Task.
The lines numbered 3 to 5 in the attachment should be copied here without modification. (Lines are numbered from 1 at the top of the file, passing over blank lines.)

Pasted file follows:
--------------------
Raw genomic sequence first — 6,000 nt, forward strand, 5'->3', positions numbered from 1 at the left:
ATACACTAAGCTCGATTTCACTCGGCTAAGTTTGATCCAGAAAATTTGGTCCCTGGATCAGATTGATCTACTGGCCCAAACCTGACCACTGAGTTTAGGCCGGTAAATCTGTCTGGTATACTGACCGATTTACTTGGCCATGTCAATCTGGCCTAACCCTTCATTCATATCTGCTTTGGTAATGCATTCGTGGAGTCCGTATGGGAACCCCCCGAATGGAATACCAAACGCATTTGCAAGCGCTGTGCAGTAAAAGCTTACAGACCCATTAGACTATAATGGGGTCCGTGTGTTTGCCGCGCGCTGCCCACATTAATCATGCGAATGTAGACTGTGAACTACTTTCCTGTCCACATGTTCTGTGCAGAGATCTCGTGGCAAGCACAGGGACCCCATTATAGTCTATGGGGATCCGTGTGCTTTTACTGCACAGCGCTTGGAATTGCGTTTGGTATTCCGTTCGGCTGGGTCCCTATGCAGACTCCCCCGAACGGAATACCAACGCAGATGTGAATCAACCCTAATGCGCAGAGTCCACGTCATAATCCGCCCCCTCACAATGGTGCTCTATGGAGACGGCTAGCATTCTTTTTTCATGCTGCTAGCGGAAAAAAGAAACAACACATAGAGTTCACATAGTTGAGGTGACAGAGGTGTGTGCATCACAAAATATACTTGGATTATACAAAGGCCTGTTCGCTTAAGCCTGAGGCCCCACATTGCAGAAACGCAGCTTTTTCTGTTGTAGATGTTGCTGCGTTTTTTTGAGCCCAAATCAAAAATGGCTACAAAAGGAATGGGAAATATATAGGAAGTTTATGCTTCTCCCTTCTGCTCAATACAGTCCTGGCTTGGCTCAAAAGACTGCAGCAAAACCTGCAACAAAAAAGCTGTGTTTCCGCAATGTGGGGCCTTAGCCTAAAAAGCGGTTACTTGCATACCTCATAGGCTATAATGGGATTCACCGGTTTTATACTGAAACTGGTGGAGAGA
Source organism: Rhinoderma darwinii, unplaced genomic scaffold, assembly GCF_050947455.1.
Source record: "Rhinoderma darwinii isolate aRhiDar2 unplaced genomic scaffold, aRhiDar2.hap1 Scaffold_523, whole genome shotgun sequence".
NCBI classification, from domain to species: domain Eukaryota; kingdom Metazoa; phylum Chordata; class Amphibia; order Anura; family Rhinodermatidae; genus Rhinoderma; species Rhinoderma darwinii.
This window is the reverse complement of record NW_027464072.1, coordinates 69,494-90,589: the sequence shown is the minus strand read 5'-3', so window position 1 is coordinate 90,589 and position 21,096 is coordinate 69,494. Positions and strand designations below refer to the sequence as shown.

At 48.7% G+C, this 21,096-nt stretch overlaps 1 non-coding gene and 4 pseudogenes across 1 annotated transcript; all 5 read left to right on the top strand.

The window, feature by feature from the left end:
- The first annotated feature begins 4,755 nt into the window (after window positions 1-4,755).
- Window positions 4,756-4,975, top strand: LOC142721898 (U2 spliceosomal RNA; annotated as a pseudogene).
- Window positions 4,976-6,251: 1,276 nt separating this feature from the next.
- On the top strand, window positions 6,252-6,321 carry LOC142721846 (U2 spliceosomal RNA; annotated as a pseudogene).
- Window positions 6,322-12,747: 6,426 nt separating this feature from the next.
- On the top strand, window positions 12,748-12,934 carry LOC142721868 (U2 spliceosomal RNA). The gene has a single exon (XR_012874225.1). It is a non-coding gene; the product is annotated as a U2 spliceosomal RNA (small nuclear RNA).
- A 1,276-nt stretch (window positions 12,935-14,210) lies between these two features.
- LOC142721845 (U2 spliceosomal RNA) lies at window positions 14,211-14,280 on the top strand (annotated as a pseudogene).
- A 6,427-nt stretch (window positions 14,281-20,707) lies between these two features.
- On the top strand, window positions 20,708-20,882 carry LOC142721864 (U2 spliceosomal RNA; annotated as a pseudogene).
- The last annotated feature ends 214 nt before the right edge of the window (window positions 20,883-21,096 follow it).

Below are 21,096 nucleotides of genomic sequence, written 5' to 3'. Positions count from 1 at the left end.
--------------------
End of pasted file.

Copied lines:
Source organism: Rhinoderma darwinii, unplaced genomic scaffold, assembly GCF_050947455.1.
Source record: "Rhinoderma darwinii isolate aRhiDar2 unplaced genomic scaffold, aRhiDar2.hap1 Scaffold_523, whole genome shotgun sequence".
NCBI classification, from domain to species: domain Eukaryota; kingdom Metazoa; phylum Chordata; class Amphibia; order Anura; family Rhinodermatidae; genus Rhinoderma; species Rhinoderma darwinii.